During World War II when the moon was full and bright illuminating the earth like daylight, reflecting off sea, lakes and rivers like quick silver it was called a ‘bomber’s moon’. Aiding navigation and helping bomber crews zero in on their targets it also made them more visible to the enemy.
“Trish, I can’t find Mum and the back door’s open.”
“It’s alright; she’ll be in the garden, it’s a nice clear starry evening and you know what she’s like.”
“Not tonight, I’ve looked, her coat’s gone too.”
Trish sighed and heaved herself off the settee away from ‘Albert Square’.
“I’m in the kitchen,” shouted Mike.
The remains of a hastily prepared picnic littered the worktops.
“And this empty thermos was in the fridge.”
“Oh, mother, what are you up to. I didn’t take any notice of her earlier. You know how she witters on. She kept saying it was tonight, Dad was coming home and she was meeting him, a picnic beneath the stars, but I just …” her voice trailed off and she shrugged. “She’s been watching the sky for days. The bomber’s moon they called it. I didn’t want to….” She shrugged again. “You know how it is.” She wiped the back of her hand across her eyes, trying to smile and keep her voice strong. “She’ll have gone up to the lake.”
“Is it me or do the stars seem extra bright tonight,” gasped Mike.
“A bomber’s moon,” replied Trish. “Mike, can you hear something?”
“Only my heart thumping and my legs complaining.”
“No, listen, a droning sound, engines, very faint but getting stronger.”
“Bugger that, any sign of your mother yet? You said you knew where she’d be.”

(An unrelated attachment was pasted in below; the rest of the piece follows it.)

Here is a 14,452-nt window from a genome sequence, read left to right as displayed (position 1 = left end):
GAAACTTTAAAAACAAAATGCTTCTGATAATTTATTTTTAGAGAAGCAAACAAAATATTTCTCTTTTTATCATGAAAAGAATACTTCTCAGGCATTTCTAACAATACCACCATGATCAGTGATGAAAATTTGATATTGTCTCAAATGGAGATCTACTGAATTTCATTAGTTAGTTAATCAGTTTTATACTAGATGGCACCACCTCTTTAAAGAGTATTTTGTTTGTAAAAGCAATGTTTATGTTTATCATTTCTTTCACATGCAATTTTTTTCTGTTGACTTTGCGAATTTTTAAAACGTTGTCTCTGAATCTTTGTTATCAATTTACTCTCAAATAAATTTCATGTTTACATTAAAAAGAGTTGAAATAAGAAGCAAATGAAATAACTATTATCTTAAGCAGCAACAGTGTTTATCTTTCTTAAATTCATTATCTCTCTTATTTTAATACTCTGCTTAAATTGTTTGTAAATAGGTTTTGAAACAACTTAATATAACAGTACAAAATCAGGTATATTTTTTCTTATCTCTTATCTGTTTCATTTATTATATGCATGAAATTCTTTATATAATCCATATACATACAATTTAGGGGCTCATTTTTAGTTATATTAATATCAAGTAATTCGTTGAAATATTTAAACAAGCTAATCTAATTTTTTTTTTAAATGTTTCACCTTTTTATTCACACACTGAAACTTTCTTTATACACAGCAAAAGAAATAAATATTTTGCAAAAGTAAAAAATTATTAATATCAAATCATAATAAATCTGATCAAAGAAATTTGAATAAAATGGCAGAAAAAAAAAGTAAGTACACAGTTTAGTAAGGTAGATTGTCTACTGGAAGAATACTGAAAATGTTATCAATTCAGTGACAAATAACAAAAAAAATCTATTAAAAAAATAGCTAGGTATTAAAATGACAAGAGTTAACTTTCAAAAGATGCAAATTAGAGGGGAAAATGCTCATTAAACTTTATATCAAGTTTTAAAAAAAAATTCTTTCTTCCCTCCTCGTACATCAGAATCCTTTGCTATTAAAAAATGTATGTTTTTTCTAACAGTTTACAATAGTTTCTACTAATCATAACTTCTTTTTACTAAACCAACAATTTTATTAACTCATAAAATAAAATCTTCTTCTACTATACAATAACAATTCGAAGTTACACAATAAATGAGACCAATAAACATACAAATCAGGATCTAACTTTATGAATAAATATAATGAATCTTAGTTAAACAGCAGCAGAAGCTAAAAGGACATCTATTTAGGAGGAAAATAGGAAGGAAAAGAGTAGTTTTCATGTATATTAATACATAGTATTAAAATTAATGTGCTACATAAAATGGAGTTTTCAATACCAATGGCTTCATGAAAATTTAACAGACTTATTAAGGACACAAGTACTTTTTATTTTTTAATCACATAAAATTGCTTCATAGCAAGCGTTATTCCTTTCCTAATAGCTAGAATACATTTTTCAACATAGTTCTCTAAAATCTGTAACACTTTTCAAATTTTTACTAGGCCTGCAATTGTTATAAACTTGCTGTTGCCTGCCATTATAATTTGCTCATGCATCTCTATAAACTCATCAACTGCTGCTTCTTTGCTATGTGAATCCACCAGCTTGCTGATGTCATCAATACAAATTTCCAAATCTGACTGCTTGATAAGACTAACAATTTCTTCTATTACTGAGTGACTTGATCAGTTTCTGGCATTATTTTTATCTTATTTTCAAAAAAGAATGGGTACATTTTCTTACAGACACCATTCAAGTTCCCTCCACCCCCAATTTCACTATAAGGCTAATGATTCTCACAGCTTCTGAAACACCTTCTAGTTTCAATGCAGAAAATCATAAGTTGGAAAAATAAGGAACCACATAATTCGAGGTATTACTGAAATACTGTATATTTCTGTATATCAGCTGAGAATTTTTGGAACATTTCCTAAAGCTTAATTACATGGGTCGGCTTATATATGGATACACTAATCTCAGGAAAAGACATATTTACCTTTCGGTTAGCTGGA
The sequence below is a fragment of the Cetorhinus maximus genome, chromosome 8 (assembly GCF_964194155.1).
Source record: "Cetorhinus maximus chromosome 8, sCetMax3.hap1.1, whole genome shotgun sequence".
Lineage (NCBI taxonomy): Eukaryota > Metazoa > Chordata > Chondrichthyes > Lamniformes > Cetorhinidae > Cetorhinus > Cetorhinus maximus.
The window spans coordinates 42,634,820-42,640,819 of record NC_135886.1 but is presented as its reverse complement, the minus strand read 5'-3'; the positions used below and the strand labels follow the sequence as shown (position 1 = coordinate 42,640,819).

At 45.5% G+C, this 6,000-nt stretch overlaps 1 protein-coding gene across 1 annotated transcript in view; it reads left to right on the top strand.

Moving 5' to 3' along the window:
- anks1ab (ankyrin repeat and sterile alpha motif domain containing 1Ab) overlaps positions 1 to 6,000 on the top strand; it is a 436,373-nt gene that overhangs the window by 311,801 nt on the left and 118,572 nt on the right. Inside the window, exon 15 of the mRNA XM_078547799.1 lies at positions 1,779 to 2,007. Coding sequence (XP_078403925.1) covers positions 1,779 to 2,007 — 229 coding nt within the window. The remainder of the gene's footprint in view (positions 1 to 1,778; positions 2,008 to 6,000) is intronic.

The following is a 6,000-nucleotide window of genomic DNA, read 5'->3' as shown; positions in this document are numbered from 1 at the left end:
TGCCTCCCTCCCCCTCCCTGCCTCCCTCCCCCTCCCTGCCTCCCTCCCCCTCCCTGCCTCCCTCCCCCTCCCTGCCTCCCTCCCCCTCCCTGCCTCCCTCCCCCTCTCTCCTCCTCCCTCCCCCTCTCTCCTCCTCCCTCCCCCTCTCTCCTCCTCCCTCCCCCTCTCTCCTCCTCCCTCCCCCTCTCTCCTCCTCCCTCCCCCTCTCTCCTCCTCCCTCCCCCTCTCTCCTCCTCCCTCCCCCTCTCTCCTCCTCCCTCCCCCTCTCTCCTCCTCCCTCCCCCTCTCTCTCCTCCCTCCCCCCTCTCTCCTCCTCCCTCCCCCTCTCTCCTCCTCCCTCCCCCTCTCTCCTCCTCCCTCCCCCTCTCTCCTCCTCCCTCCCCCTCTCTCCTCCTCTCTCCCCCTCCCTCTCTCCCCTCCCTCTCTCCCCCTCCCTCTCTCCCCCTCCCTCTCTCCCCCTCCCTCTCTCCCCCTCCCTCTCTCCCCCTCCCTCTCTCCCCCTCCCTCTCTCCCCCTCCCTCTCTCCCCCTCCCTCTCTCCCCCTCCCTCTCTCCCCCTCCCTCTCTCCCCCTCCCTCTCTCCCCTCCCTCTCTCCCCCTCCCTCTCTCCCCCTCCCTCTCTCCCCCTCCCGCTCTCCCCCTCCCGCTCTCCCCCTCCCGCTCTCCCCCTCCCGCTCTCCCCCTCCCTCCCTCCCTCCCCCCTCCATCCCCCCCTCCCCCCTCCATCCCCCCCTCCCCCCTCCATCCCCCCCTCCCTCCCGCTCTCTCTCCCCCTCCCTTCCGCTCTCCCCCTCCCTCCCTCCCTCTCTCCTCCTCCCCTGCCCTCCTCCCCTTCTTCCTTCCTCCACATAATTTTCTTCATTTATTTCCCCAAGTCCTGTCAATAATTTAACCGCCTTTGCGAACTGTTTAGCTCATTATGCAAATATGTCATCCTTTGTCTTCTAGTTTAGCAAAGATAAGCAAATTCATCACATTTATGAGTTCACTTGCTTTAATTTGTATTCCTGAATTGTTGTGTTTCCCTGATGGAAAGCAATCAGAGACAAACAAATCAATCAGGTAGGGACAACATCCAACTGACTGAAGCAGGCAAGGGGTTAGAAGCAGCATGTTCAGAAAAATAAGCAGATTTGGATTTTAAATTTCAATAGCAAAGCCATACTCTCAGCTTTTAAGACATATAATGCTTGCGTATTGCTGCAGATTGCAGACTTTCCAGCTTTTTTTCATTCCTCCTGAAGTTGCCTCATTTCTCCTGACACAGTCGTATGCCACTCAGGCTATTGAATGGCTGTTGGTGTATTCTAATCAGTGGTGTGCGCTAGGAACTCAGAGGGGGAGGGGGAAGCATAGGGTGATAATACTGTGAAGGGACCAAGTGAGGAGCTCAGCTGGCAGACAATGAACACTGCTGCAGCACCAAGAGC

“You see that line of trees? ‘Flyers Wood’ they called it, and just beyond there’s a lake and a big rock. She’ll be there. We used to come as kids, have a picnic, play on the sandy beach and jump in the water from the rock.”
They walked on the few hundred yards skirting the edge of the trees till they could see the lake below. Its waters glistened in the moonlight, the few clouds skittering across the sky giving it a mournful silver sheen.
Mike shivered. “I bet she didn’t bring you up here at night, Trish. And why tonight? What’s a ‘bomber’s moon’?”
“Shush, down there by the rock. There she is.”
The sound of laughter and the clink of glasses was unmistakeable carried on the night breeze.
“Trish, what the hell’s going on. And who’s….”
His words were drowned out in an ear splitting cacophony, the unmistakable roar of engines overhead. The earth reeked of oil and smoke, an acrid stench of burning filled their nostrils and snatched at their throats. Trish stumbled downhill towards the beach screaming as she ran, “Mother, mother!”
“Oh hello dear, I wasn’t expecting to see you tonight. I’m afraid there’s only crumbs left but there’s a drop of wine. Sidney, do the honours? Sidney, where’s Sidney? We were only dancing a moment ago. We loved to dance. He was here, Trisha. Dad, Sidney. He came back. This time he came back. It’s a bomber’s moon you see.”